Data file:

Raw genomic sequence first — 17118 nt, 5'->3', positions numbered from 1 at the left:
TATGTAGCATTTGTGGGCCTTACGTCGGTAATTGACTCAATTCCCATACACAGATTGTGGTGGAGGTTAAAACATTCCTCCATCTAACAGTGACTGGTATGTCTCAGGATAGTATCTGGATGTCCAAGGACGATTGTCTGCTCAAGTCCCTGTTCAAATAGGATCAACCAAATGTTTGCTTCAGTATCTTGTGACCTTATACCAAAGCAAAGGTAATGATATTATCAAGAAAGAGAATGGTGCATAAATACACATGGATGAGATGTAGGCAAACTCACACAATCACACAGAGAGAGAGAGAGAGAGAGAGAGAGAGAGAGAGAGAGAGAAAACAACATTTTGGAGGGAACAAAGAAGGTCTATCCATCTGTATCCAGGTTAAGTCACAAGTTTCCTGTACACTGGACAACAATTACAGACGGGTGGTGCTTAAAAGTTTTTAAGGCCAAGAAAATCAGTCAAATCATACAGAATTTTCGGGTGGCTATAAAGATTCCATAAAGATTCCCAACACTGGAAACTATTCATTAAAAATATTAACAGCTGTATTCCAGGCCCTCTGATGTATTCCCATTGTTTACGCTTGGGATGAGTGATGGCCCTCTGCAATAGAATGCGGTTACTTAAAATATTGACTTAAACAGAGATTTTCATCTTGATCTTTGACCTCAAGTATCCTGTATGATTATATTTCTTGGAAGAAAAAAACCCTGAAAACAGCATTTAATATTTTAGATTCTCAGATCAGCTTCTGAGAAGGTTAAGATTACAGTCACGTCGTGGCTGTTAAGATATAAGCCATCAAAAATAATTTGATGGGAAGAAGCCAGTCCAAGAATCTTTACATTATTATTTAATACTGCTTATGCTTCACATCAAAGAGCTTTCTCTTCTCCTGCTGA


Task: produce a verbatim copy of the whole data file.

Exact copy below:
Raw genomic sequence first — 17118 nt, 5'->3', positions numbered from 1 at the left:
TATGTAGCATTTGTGGGCCTTACGTCGGTAATTGACTCAATTCCCATACACAGATTGTGGTGGAGGTTAAAACATTCCTCCATCTAACAGTGACTGGTATGTCTCAGGATAGTATCTGGATGTCCAAGGACGATTGTCTGCTCAAGTCCCTGTTCAAATAGGATCAACCAAATGTTTGCTTCAGTATCTTGTGACCTTATACCAAAGCAAAGGTAATGATATTATCAAGAAAGAGAATGGTGCATAAATACACATGGATGAGATGTAGGCAAACTCACACAATCACACAGAGAGAGAGAGAGAGAGAGAGAGAGAGAGAGAGAGAGAGAAAACAACATTTTGGAGGGAACAAAGAAGGTCTATCCATCTGTATCCAGGTTAAGTCACAAGTTTCCTGTACACTGGACAACAATTACAGACGGGTGGTGCTTAAAAGTTTTTAAGGCCAAGAAAATCAGTCAAATCATACAGAATTTTCGGGTGGCTATAAAGATTCCATAAAGATTCCCAACACTGGAAACTATTCATTAAAAATATTAACAGCTGTATTCCAGGCCCTCTGATGTATTCCCATTGTTTACGCTTGGGATGAGTGATGGCCCTCTGCAATAGAATGCGGTTACTTAAAATATTGACTTAAACAGAGATTTTCATCTTGATCTTTGACCTCAAGTATCCTGTATGATTATATTTCTTGGAAGAAAAAAACCCTGAAAACAGCATTTAATATTTTAGATTCTCAGATCAGCTTCTGAGAAGGTTAAGATTACAGTCACGTCGTGGCTGTTAAGATATAAGCCATCAAAAATAATTTGATGGGAAGAAGCCAGTCCAAGAATCTTTACATTATTATTTAATACTGCTTATGCTTCACATCAAAGAGCTTTCTCTTCTCCTGCTGA